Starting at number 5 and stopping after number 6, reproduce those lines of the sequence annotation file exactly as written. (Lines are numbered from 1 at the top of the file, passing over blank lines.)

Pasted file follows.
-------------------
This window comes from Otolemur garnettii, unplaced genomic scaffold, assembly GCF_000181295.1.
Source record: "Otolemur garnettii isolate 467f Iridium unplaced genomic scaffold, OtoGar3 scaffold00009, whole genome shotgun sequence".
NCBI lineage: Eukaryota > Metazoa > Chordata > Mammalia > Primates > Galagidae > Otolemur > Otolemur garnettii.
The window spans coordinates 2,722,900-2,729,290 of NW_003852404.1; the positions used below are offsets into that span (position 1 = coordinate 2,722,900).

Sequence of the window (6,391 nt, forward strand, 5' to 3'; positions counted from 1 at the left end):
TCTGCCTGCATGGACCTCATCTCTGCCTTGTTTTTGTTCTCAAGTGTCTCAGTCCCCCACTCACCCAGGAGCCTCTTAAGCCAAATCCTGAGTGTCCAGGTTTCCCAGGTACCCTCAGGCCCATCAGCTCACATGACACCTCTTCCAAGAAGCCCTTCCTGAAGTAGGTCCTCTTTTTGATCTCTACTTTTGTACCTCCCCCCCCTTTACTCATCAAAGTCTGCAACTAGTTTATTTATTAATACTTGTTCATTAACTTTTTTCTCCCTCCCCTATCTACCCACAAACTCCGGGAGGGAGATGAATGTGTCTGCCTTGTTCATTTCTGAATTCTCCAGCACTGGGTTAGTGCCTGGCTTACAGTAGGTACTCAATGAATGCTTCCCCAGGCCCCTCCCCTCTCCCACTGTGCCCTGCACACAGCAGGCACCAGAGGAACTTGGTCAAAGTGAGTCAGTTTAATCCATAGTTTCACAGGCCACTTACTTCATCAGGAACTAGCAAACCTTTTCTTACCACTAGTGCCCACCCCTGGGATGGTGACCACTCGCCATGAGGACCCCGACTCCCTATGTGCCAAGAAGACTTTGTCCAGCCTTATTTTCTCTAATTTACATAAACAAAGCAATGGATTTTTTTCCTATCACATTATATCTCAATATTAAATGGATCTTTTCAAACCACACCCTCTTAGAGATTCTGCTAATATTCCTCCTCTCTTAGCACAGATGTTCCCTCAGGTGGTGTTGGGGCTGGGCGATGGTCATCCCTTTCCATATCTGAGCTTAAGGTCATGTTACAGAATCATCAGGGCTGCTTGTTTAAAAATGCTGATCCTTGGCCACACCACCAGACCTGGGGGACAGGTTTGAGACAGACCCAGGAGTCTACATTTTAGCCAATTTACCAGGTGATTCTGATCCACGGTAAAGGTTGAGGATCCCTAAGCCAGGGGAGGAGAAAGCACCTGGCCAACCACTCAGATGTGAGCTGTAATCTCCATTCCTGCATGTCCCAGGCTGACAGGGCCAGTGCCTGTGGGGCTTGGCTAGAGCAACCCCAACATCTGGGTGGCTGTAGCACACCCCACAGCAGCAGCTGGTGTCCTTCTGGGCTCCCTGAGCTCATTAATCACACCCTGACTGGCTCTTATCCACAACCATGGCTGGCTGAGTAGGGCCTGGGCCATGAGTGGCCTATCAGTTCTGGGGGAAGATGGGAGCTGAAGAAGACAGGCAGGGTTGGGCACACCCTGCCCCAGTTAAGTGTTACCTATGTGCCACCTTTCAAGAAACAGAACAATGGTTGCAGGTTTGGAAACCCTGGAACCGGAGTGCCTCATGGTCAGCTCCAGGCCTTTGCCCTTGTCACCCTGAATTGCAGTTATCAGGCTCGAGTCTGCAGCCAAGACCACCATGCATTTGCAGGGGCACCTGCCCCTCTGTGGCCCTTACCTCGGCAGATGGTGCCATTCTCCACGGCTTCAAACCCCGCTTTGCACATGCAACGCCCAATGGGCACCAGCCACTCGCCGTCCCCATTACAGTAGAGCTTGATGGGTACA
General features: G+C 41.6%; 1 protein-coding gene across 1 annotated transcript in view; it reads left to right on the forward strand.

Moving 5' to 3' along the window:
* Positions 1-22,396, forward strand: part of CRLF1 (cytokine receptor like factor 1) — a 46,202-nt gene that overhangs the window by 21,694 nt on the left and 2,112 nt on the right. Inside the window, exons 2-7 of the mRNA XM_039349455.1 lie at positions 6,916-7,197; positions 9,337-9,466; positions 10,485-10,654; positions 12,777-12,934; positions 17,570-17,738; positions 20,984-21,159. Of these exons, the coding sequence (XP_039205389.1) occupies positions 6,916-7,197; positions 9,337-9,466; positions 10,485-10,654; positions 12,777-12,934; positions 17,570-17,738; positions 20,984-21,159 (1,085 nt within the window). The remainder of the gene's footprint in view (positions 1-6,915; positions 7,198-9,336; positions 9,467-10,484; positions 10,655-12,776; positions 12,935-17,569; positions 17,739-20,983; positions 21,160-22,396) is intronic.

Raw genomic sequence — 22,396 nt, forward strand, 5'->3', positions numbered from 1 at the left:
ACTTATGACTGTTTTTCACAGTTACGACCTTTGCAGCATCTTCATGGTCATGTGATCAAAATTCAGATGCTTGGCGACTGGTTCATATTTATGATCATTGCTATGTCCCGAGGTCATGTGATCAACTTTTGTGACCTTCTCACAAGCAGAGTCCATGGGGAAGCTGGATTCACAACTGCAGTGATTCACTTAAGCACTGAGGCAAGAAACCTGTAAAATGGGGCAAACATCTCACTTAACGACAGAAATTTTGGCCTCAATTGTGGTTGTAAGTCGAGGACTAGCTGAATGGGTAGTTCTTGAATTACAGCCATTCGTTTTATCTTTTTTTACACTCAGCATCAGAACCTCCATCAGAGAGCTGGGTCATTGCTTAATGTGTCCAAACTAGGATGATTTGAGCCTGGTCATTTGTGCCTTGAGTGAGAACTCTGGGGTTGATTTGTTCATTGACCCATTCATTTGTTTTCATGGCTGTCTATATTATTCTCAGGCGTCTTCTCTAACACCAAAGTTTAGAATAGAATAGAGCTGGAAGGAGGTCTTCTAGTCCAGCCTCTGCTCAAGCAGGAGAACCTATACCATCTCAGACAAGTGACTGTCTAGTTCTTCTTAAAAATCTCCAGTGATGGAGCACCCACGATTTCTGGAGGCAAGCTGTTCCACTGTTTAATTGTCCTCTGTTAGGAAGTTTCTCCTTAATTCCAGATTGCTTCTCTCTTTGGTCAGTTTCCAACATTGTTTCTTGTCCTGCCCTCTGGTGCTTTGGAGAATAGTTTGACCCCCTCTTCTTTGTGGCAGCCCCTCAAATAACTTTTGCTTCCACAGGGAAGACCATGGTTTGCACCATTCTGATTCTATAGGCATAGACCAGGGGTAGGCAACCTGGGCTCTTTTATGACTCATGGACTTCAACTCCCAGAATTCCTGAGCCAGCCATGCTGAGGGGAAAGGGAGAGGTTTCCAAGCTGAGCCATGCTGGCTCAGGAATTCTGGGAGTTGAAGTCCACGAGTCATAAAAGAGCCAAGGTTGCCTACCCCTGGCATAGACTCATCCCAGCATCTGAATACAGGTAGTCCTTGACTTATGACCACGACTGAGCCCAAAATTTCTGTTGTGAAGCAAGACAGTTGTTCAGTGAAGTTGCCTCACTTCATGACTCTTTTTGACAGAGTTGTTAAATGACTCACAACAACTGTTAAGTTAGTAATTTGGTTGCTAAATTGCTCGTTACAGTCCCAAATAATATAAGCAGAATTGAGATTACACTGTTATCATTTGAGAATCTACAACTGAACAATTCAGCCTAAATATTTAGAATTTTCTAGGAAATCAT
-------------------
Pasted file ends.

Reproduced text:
Sequence of the window (6,391 nt, forward strand, 5' to 3'; positions counted from 1 at the left end):
TCTGCCTGCATGGACCTCATCTCTGCCTTGTTTTTGTTCTCAAGTGTCTCAGTCCCCCACTCACCCAGGAGCCTCTTAAGCCAAATCCTGAGTGTCCAGGTTTCCCAGGTACCCTCAGGCCCATCAGCTCACATGACACCTCTTCCAAGAAGCCCTTCCTGAAGTAGGTCCTCTTTTTGATCTCTACTTTTGTACCTCCCCCCCCTTTACTCATCAAAGTCTGCAACTAGTTTATTTATTAATACTTGTTCATTAACTTTTTTCTCCCTCCCCTATCTACCCACAAACTCCGGGAGGGAGATGAATGTGTCTGCCTTGTTCATTTCTGAATTCTCCAGCACTGGGTTAGTGCCTGGCTTACAGTAGGTACTCAATGAATGCTTCCCCAGGCCCCTCCCCTCTCCCACTGTGCCCTGCACACAGCAGGCACCAGAGGAACTTGGTCAAAGTGAGTCAGTTTAATCCATAGTTTCACAGGCCACTTACTTCATCAGGAACTAGCAAACCTTTTCTTACCACTAGTGCCCACCCCTGGGATGGTGACCACTCGCCATGAGGACCCCGACTCCCTATGTGCCAAGAAGACTTTGTCCAGCCTTATTTTCTCTAATTTACATAAACAAAGCAATGGATTTTTTTCCTATCACATTATATCTCAATATTAAATGGATCTTTTCAAACCACACCCTCTTAGAGATTCTGCTAATATTCCTCCTCTCTTAGCACAGATGTTCCCTCAGGTGGTGTTGGGGCTGGGCGATGGTCATCCCTTTCCATATCTGAGCTTAAGGTCATGTTACAGAATCATCAGGGCTGCTTGTTTAAAAATGCTGATCCTTGGCCACACCACCAGACCTGGGGGACAGGTTTGAGACAGACCCAGGAGTCTACATTTTAGCCAATTTACCAGGTGATTCTGATCCACGGTAAAGGTTGAGGATCCCTAAGCCAGGGGAGGAGAAAGCACCTGGCCAACCACTCAGATGTGAGCTGTAATCTCCATTCCTGCATGTCCCAGGCTGACAGGGCCAGTGCCTGTGGGGCTTGGCTAGAGCAACCCCAACATCTGGGTGGCTGTAGCACACCCCACAGCAGCAGCTGGTGTCCTTCTGGGCTCCCTGAGCTCATTAATCACACCCTGACTGGCTCTTATCCACAACCATGGCTGGCTGAGTAGGGCCTGGGCCATGAGTGGCCTATCAGTTCTGGGGGAAGATGGGAGCTGAAGAAGACAGGCAGGGTTGGGCACACCCTGCCCCAGTTAAGTGTTACCTATGTGCCACCTTTCAAGAAACAGAACAATGGTTGCAGGTTTGGAAACCCTGGAACCGGAGTGCCTCATGGTCAGCTCCAGGCCTTTGCCCTTGTCACCCTGAATTGCAGTTATCAGGCTCGAGTCTGCAGCCAAGACCACCATGCATTTGCAGGGGCACCTGCCCCTCTGTGGCCCTTACCTCGGCAGATGGTGCCATTCTCCACGGCTTCAAACCCCGCTTTGCACATGCAACGCCCAATGGGCACCAGCCACTCGCCGTCCCCATTACAGTAGAGCTTGATGGGTACA